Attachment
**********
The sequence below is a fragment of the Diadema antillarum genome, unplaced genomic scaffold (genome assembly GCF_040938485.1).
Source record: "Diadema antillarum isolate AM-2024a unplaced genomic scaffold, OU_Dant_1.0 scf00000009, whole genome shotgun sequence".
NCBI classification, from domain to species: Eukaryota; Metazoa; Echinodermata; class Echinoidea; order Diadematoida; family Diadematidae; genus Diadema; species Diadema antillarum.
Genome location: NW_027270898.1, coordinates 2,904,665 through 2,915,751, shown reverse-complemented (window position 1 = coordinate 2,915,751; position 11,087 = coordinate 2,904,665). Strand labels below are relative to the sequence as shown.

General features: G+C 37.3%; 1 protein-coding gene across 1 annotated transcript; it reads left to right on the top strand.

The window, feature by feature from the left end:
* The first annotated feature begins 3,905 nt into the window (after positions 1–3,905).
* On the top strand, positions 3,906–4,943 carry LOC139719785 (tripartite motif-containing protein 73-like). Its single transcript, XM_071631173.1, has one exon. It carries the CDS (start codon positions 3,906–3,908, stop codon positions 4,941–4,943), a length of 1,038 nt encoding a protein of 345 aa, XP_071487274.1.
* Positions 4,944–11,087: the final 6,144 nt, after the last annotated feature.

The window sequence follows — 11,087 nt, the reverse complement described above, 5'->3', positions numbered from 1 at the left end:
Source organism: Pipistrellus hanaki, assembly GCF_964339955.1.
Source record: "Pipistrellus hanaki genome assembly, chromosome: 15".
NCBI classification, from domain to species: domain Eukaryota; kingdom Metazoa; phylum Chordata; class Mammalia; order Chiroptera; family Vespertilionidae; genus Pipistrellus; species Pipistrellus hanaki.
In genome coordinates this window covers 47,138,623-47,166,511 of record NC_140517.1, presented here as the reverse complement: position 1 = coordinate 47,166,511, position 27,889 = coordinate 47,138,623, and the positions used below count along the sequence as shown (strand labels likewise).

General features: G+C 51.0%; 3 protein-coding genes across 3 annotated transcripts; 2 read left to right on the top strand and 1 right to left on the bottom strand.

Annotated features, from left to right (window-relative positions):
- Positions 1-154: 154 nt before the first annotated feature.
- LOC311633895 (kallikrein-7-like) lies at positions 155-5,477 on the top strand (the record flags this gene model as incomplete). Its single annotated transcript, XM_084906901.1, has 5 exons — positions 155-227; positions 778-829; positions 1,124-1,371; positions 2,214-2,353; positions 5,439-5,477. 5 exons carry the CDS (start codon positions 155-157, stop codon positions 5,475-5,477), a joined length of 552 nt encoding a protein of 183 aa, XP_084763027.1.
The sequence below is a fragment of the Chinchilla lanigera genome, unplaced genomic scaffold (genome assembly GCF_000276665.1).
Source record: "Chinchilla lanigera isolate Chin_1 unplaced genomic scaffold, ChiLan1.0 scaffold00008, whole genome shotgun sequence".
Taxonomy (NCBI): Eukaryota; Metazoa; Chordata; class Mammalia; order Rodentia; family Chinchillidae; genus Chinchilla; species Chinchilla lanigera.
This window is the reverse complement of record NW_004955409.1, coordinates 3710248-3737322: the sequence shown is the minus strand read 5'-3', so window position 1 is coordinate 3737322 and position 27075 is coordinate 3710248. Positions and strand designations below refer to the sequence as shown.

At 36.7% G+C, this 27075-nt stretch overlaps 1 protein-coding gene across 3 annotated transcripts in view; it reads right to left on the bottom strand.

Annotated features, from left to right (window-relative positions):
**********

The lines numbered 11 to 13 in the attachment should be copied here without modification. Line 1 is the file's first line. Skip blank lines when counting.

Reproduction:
Source organism: Pipistrellus hanaki, assembly GCF_964339955.1.
Source record: "Pipistrellus hanaki genome assembly, chromosome: 15".
NCBI classification, from domain to species: domain Eukaryota; kingdom Metazoa; phylum Chordata; class Mammalia; order Chiroptera; family Vespertilionidae; genus Pipistrellus; species Pipistrellus hanaki.